6. WiseChoices

    WiseChoices Active Member

    Thank you so much, RN, for your kind and caring response ! I do have spirituality and faith. I attend Al-Anon and have been through the 12 steps .

    My daughter also was on Xanax and 2 other highly addictive anti anxiety medications. I am so very sorry that your son had an addiction problem. I think the last bottle she had , she was using the remaining 10 or so benzos (30 day supply which she had used over 6 months here and there) to sleep, but they are gone now, and right now, she has no more access to them.

    I am very aware of substance abuse issues and will not support her getting any more prescriptions filled going forward because she is highly susceptible to addiction with the depression/anxiety/ self injury .

    She is a good person, sometimes moody and rude, but nothing too major. I would say normal teen behavior, but she is 20 years old .Acts more like a teen. She has a few good friends but rarely makes plans to see them.

    What greatly concerns me is her refusal to see a therapist . Her old one got dropped off our insurance, and she doesn't want to start over and is scared they will "lock her up" (her words) for her self-injury. The old therapist was not very helpful in my opinion, not solution oriented, and DC2 got worse over 3 years of therapy, not better .

    Husband is in the home with us. He is 27 years clean and sober, had 5 years in NA, 20 years dry drunk, and now 2 years in AA. He is a good man, but stays out of daughter's issues . I deal with them mainly alone. I was thinking that it should be discussed as a family. He and daughter do not have the best relationship. She is very resentful of him, and doesn't want to forgive him for certain issues like yelling at her really hard when she was young when we were building our home and he was trying to keep her safe in the construction site . He has made amends for his parenting errors as part of his 12 step work but she won't accept them which she doesn't have to.

    She needs help and I am trying to get through to her to be willing to work with a therapist. Any ideas? I went to the S.A.F.E website and they have an excellent free webinar for parents of self-injurers which I listened to. They have suggestions for what to say, but my daughter has dug her heels in . That site says not to use threats or force with self injurers, so I am trying to appeal to her reason .
     
  7. RN0441

    RN0441 100% better than I was but not at 100% yet

    I probably would try to see a therapist with hubby to figure this out if it were me...to try to have steps or a plan of some type would make ME feel better.

    My son never was fond of therapy and would tell them what they wanted to hear for the most part. He didn't change one iota until he matured a bit and was in a strict, faith based environment.

    My husband not fond of therapy but he was pretty good when we were going through our thing, listening to what I'd find out about what we needed to do to handle our son. It was really a crap shoot but we did need to show a united front with him. Of course your situation not the same. I would be afraid as well.
     
  8. WiseChoices

    WiseChoices Active Member

    Yes, that's an idea . Thank you for that. It would also get husband involved in the process which brings the family together more.
     
  9. WiseChoices

    WiseChoices Active Member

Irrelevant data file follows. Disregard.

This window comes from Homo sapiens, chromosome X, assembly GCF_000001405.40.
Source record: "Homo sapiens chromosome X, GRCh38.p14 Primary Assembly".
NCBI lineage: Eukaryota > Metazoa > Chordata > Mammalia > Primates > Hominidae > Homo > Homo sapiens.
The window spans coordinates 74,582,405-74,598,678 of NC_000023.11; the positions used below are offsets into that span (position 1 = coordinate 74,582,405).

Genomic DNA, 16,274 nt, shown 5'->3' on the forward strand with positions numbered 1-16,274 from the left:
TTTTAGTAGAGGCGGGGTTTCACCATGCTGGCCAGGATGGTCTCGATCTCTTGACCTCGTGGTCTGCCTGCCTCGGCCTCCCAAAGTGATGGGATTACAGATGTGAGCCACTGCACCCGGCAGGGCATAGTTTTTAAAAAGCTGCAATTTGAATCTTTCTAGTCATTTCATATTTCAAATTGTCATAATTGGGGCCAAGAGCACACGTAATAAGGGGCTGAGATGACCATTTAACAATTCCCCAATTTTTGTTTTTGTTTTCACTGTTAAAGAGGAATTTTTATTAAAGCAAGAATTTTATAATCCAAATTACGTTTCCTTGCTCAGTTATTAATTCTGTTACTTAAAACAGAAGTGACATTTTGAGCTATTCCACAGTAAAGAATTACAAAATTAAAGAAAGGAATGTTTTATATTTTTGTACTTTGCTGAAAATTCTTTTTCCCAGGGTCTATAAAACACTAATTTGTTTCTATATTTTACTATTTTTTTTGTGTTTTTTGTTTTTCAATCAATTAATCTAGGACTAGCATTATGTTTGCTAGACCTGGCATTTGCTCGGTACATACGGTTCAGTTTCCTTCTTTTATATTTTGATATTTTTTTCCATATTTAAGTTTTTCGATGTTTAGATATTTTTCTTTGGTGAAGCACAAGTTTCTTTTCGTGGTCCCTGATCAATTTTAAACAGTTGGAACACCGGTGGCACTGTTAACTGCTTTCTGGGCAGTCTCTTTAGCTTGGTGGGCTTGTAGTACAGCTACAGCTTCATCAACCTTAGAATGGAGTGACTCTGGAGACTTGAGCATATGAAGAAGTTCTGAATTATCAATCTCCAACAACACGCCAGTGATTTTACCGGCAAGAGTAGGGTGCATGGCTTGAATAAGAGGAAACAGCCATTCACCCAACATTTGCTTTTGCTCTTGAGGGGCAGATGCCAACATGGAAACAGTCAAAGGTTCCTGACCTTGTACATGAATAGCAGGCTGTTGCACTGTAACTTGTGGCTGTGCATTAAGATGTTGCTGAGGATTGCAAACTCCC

Update: I noticed more self injury yesterday, more bandaid wrappers in trash .My new thing is to call it out rather than let the secrecy exist.

    I waited until today. She has a bandaid on upper arm, and I asked what happened . Daughter says she doesn't want to talk about it and grins in this embarrassed way. I said "I know it's hard to talk about". I tell her I want her to get help, that she doesn't need to do this alone . That we can go to the first appointment together, that we could go as a family .She says "No way do I want to go as a family. And I know you told Dad!"

    I tell her she had said she wanted to stop, and that self-injury gets worse if we continue to do it . That it has been a year now of more severe cutting (she used to stick a needle under her fingernails starting at age 12) . That I would like her to have a plan on someone to contact before she self injures.

    She says this is nothing what she really wants to do is rip into herself .

    She doesn't want to take about it . She needs to end the conversation. Her day is hard enough as it is (I made her clean the bathroom and her room - she had 4 days to do it and still didn't get it done by last night).

    I can't get through to her .This grin she puts on is like a game she is playing .with her body, with her life. How do I get her into therapy?
     
  10. BusynMember

    BusynMember Active Member

    The only way I know of is to force her to go or give her a strong consequence if she such wont, such as making her leave for not helping herself. This may or may not make her go...she could fake going and not really go or she might. If she goes she can talk to the therapist or else not talk. You won't be sure what really happens. At her age, you have no legal options. All is on her.

    I have tried, but have never found any way to force anyone else, especially my daughter, to do anything she doesn't want to do. You can control your reaction to what another does or doesn't do, but you can't say just the right magical words to make anyone do anything they don't want to do. I wish we could!

    A doctor is unable to tell you anything about even a family member without written permission from the person.

    You eventually learn that you can't control anyone but yourself in most therapy, AA and Al Anon groups, which may be why your husband doesn't push. Pushing doesn't work and he is discouraged from enabling her in AA. He is correctly working his program.